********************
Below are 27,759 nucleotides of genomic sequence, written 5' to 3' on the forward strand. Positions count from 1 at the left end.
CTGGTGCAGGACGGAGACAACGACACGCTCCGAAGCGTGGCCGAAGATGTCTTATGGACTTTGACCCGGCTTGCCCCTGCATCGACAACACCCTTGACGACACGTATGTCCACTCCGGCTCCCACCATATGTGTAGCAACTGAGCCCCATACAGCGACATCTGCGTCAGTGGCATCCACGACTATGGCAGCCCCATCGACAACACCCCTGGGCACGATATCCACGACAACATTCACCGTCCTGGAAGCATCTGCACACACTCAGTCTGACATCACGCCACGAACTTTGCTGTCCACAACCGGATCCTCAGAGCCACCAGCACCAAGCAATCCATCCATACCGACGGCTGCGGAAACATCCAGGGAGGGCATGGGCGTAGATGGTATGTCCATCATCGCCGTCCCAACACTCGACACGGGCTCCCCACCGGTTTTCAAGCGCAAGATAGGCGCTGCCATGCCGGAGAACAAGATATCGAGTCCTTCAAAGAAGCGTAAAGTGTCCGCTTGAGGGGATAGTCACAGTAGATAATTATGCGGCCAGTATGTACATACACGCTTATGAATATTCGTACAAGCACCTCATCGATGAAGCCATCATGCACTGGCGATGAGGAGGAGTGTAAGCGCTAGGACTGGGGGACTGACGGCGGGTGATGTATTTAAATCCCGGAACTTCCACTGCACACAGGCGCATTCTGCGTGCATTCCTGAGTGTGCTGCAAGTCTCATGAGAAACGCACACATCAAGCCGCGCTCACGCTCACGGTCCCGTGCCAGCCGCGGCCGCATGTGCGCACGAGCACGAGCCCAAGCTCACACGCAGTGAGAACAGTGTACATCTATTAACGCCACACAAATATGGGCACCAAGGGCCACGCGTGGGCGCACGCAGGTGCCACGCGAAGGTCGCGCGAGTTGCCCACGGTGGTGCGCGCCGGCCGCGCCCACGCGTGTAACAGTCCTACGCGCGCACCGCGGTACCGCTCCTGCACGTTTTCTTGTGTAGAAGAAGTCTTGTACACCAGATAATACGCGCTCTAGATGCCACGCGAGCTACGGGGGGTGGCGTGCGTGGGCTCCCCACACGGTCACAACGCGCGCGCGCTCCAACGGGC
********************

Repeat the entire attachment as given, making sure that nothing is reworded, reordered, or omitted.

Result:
Below are 27,759 nucleotides of genomic sequence, written 5' to 3' on the forward strand. Positions count from 1 at the left end.
CTGGTGCAGGACGGAGACAACGACACGCTCCGAAGCGTGGCCGAAGATGTCTTATGGACTTTGACCCGGCTTGCCCCTGCATCGACAACACCCTTGACGACACGTATGTCCACTCCGGCTCCCACCATATGTGTAGCAACTGAGCCCCATACAGCGACATCTGCGTCAGTGGCATCCACGACTATGGCAGCCCCATCGACAACACCCCTGGGCACGATATCCACGACAACATTCACCGTCCTGGAAGCATCTGCACACACTCAGTCTGACATCACGCCACGAACTTTGCTGTCCACAACCGGATCCTCAGAGCCACCAGCACCAAGCAATCCATCCATACCGACGGCTGCGGAAACATCCAGGGAGGGCATGGGCGTAGATGGTATGTCCATCATCGCCGTCCCAACACTCGACACGGGCTCCCCACCGGTTTTCAAGCGCAAGATAGGCGCTGCCATGCCGGAGAACAAGATATCGAGTCCTTCAAAGAAGCGTAAAGTGTCCGCTTGAGGGGATAGTCACAGTAGATAATTATGCGGCCAGTATGTACATACACGCTTATGAATATTCGTACAAGCACCTCATCGATGAAGCCATCATGCACTGGCGATGAGGAGGAGTGTAAGCGCTAGGACTGGGGGACTGACGGCGGGTGATGTATTTAAATCCCGGAACTTCCACTGCACACAGGCGCATTCTGCGTGCATTCCTGAGTGTGCTGCAAGTCTCATGAGAAACGCACACATCAAGCCGCGCTCACGCTCACGGTCCCGTGCCAGCCGCGGCCGCATGTGCGCACGAGCACGAGCCCAAGCTCACACGCAGTGAGAACAGTGTACATCTATTAACGCCACACAAATATGGGCACCAAGGGCCACGCGTGGGCGCACGCAGGTGCCACGCGAAGGTCGCGCGAGTTGCCCACGGTGGTGCGCGCCGGCCGCGCCCACGCGTGTAACAGTCCTACGCGCGCACCGCGGTACCGCTCCTGCACGTTTTCTTGTGTAGAAGAAGTCTTGTACACCAGATAATACGCGCTCTAGATGCCACGCGAGCTACGGGGGGTGGCGTGCGTGGGCTCCCCACACGGTCACAACGCGCGCGCGCTCCAACGGGC